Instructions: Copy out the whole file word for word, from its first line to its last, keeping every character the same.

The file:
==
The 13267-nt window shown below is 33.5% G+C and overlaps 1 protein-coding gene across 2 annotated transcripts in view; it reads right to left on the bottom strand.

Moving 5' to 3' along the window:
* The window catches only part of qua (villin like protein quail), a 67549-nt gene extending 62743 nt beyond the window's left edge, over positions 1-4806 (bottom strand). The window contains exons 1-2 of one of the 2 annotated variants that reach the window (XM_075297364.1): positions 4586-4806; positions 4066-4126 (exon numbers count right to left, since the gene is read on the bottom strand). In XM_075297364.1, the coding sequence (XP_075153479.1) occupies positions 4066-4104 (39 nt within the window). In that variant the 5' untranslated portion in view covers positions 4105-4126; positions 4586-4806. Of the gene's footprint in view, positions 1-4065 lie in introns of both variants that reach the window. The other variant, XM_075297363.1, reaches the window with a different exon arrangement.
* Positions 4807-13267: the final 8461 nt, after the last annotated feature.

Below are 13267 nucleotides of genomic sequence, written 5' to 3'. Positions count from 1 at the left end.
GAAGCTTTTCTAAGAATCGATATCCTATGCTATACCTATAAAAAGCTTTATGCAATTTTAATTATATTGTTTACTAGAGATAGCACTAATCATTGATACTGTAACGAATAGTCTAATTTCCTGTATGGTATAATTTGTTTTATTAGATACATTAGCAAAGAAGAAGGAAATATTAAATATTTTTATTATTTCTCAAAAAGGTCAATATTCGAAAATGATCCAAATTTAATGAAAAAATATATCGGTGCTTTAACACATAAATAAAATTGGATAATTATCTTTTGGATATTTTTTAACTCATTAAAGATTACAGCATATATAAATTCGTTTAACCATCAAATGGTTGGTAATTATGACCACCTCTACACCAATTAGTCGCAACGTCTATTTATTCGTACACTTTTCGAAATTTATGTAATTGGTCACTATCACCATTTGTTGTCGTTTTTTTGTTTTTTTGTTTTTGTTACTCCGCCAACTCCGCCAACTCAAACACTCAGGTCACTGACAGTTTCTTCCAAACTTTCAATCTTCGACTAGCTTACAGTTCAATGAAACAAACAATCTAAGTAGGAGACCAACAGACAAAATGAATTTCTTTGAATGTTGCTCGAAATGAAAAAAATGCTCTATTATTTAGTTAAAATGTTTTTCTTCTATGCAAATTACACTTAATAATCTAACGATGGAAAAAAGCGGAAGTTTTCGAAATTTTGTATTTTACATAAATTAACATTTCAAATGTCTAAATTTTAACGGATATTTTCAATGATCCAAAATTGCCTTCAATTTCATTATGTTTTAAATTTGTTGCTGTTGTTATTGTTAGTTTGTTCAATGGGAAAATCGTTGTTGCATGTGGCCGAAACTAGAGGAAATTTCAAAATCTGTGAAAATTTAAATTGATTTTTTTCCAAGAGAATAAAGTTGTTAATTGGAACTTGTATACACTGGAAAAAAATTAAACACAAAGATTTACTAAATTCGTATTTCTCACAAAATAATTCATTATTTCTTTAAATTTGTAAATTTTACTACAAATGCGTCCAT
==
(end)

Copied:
The 13267-nt window shown below is 33.5% G+C and overlaps 1 protein-coding gene across 2 annotated transcripts in view; it reads right to left on the bottom strand.

Moving 5' to 3' along the window:
* The window catches only part of qua (villin like protein quail), a 67549-nt gene extending 62743 nt beyond the window's left edge, over positions 1-4806 (bottom strand). The window contains exons 1-2 of one of the 2 annotated variants that reach the window (XM_075297364.1): positions 4586-4806; positions 4066-4126 (exon numbers count right to left, since the gene is read on the bottom strand). In XM_075297364.1, the coding sequence (XP_075153479.1) occupies positions 4066-4104 (39 nt within the window). In that variant the 5' untranslated portion in view covers positions 4105-4126; positions 4586-4806. Of the gene's footprint in view, positions 1-4065 lie in introns of both variants that reach the window. The other variant, XM_075297363.1, reaches the window with a different exon arrangement.
* Positions 4807-13267: the final 8461 nt, after the last annotated feature.

Below are 13267 nucleotides of genomic sequence, written 5' to 3'. Positions count from 1 at the left end.
GAAGCTTTTCTAAGAATCGATATCCTATGCTATACCTATAAAAAGCTTTATGCAATTTTAATTATATTGTTTACTAGAGATAGCACTAATCATTGATACTGTAACGAATAGTCTAATTTCCTGTATGGTATAATTTGTTTTATTAGATACATTAGCAAAGAAGAAGGAAATATTAAATATTTTTATTATTTCTCAAAAAGGTCAATATTCGAAAATGATCCAAATTTAATGAAAAAATATATCGGTGCTTTAACACATAAATAAAATTGGATAATTATCTTTTGGATATTTTTTAACTCATTAAAGATTACAGCATATATAAATTCGTTTAACCATCAAATGGTTGGTAATTATGACCACCTCTACACCAATTAGTCGCAACGTCTATTTATTCGTACACTTTTCGAAATTTATGTAATTGGTCACTATCACCATTTGTTGTCGTTTTTTTGTTTTTTTGTTTTTGTTACTCCGCCAACTCCGCCAACTCAAACACTCAGGTCACTGACAGTTTCTTCCAAACTTTCAATCTTCGACTAGCTTACAGTTCAATGAAACAAACAATCTAAGTAGGAGACCAACAGACAAAATGAATTTCTTTGAATGTTGCTCGAAATGAAAAAAATGCTCTATTATTTAGTTAAAATGTTTTTCTTCTATGCAAATTACACTTAATAATCTAACGATGGAAAAAAGCGGAAGTTTTCGAAATTTTGTATTTTACATAAATTAACATTTCAAATGTCTAAATTTTAACGGATATTTTCAATGATCCAAAATTGCCTTCAATTTCATTATGTTTTAAATTTGTTGCTGTTGTTATTGTTAGTTTGTTCAATGGGAAAATCGTTGTTGCATGTGGCCGAAACTAGAGGAAATTTCAAAATCTGTGAAAATTTAAATTGATTTTTTTCCAAGAGAATAAAGTTGTTAATTGGAACTTGTATACACTGGAAAAAAATTAAACACAAAGATTTACTAAATTCGTATTTCTCACAAAATAATTCATTATTTCTTTAAATTTGTAAATTTTACTACAAATGCGTCCAT